Modest Expectations – Going Around with the Dog

Treacherous implies readiness to betray trust or confidence. perfidious adds to faithless the implication of an incapacity for fidelity or reliability.

One must admire in one way the gall of Qantas. Presumably with the spiv who walked Gall Way home set the tone. Qantas want the customers to pay for the compensation for the bastardry committed by itself on the same customers. Higher prices, projected introduction of a true cattle class confined to strap hanging on aircraft. Who knows what further pain would Joyce have inflicted on us for years, as he looted the airline.

His successors seem not to have learnt.

No, you miserable sods, reduce the dividend to those shareholders, who have basked in your bastardry, earning gross financial returns generated by this unmitigated bastardry, engineered by the little Irish-Australian now skulking in some mansion, perhaps in the aptly-named Dublin suburb of Goatstown. Funnily enough, he does not want return to face the music – the Moonflit Concerto being a favourite piece of his.

I have confined myself to so few uses of “bastardry”! There seems to be no corresponding word for it in Gaelic.

Nothing has changed because the government we voted for has allowed them to develop a complete monopoly. Time to nationalise this disreputable embarrassment which fell twelve places in the rankings from 5 to 17 this year. But then Virgin Airlines fell from 43 to 46. This coming year, watch the free fall continue. 

Brat is a Brat is a Brat

There is an acquaintance of ours, a former teacher who decided to volunteer at a local school as a teacher’s aide.She was faced with a brat, a common manifestation of the male growing up. She went to encourage him to behave, by calmly admonishing and telling him, “c’mon, do some work.”

To which this man-child responded “Step back. You are making me feel unsafe”.

This sense of entitlement in one so young!

Oh, for National Service.

But then who am I to talk! A life speckled with entitlement. Nevertheless, from experience, if you keep saying that Ponsonby Minor, I assure you that you will soon learn the meaning of “unsafe”.

Olive Oil 

Homer called it liquid gold. To Hippocrates it was “the great healer”. These days olive oil is used to sauté vegetables or dress salads—but it is once again becoming a luxury. In September prices reached their highest level since records began, rising by 117% year-on-year according to the International Monetary Fund. Olive oil is seventeen times as valuable as crude oil weight for weight; in 2019 it was seven times cheaper. Why has the price shot up? – The Economist 13 December 2023.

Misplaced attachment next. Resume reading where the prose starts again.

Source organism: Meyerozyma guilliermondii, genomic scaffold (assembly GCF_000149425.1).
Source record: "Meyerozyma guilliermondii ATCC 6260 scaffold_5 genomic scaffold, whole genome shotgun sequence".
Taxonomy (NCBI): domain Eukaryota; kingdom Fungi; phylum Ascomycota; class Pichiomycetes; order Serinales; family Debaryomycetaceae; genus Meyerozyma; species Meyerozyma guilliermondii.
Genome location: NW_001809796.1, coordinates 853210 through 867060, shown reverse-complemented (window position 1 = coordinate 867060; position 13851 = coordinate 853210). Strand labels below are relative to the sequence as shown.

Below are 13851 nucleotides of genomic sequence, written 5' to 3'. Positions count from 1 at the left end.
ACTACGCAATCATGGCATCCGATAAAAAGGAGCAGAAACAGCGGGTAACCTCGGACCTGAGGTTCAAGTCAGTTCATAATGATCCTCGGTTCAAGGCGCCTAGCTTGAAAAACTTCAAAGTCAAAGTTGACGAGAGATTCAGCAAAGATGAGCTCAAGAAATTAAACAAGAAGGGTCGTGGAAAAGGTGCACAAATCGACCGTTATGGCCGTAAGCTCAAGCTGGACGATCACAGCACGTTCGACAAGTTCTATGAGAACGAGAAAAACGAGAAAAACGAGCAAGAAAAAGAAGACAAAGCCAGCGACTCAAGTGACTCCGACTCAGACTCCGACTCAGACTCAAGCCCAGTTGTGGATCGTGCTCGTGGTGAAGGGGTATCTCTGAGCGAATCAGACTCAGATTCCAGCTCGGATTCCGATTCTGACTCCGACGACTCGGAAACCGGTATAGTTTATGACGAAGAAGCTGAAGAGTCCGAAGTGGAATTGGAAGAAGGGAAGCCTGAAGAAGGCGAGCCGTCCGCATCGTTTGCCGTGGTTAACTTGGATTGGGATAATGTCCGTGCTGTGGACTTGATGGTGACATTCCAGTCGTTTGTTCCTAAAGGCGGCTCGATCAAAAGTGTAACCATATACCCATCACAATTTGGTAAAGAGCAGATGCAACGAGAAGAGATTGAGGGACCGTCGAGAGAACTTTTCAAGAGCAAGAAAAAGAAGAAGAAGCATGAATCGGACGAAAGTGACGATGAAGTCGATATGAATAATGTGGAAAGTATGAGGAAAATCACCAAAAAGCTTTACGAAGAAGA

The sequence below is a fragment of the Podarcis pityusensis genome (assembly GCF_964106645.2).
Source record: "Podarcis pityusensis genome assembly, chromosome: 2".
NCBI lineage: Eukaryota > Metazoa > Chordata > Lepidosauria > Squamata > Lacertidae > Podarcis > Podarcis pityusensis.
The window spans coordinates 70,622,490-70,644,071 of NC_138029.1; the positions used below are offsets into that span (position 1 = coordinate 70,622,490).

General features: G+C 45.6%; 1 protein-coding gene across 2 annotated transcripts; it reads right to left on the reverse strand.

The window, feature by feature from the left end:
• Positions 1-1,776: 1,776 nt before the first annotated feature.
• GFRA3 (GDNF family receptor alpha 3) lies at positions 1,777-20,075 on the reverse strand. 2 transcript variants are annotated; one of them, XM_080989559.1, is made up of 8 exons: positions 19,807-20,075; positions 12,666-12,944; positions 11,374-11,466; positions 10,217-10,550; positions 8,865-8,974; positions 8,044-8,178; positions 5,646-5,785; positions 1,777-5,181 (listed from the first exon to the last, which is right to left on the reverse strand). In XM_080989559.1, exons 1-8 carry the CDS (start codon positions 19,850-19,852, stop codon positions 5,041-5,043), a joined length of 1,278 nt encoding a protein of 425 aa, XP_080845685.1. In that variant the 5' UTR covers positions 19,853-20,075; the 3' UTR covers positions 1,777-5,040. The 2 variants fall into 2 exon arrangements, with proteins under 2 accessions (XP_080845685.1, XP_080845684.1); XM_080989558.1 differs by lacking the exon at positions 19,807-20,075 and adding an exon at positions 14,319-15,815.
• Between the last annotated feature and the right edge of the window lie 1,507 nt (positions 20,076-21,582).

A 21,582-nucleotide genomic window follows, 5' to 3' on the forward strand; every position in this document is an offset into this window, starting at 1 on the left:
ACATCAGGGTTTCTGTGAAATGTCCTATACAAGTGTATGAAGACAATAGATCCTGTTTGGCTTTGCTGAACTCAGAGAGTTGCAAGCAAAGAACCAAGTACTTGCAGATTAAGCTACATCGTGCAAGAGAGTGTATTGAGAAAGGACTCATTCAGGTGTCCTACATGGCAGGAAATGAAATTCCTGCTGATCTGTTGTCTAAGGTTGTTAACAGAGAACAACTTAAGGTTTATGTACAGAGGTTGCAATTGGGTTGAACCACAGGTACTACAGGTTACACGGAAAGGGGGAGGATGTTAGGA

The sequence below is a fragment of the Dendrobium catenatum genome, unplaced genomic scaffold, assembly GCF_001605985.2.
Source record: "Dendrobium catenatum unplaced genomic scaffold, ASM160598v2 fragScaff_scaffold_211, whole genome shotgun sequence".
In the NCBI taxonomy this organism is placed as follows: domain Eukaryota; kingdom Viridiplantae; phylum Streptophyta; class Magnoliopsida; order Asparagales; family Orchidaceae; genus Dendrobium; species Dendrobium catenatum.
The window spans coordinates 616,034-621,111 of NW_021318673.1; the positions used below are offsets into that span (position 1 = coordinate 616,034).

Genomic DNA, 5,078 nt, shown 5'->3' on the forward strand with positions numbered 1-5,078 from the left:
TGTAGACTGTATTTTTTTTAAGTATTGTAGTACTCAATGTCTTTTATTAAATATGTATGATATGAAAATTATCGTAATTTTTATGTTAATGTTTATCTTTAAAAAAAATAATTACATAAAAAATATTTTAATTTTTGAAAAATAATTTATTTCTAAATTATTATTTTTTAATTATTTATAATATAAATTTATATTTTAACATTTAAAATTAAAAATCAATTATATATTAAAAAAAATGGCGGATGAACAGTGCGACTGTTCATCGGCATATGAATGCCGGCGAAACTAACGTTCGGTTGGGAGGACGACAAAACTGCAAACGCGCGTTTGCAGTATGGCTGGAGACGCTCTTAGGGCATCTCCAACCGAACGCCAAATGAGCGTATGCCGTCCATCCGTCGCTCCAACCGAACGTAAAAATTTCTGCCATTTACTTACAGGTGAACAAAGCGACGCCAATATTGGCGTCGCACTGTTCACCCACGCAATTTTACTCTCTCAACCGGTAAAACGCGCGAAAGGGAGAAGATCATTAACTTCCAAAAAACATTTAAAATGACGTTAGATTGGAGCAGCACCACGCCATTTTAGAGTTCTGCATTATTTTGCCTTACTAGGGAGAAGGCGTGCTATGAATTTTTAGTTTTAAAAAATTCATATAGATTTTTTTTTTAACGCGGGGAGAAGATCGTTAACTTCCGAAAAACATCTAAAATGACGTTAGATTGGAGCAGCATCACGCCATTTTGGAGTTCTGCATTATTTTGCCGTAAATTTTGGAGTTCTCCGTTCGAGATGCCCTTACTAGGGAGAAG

The price has shot up because the crops have failed in Europe, or rather, not lived up to expectations. There is the matter of climate change and even though Australia does not rank in the top ten olive producers, our crops do not seem to have the same problems as Europe is experiencing. We should not get too smug, because Australia is the seventh biggest importer of olive oil in the world. The Mediterranean diet certainly has a hold here. Australia has come a long way since my first experience of the rancid oil that Spain used to dump here.

Spain produces about 40 to 50 per cent of the world’s olive oil, and together with other major producers, Italy and Greece have experienced extreme drought and heat, even beyond the tolerance of this tree which grows prolifically, as I thought, in less arable land enjoying the climate, “baking summers and mild winters”.

The impact of Xylella fastidiosa

Compounding the crisis, as reported in the Economist, in Italy, Xylella fastidiosa, a bacterium, has ravaged trees. The disease, which is spread by insects, is thought to have been introduced by an ornamental plant from Costa Rica in 2008. It has since killed an estimated 21 million trees. The bacterium is transmitted exclusively by xylem sap-feeding insects such as  grass sharpshooters and spittlebugs. These are unknown in Australia – at present.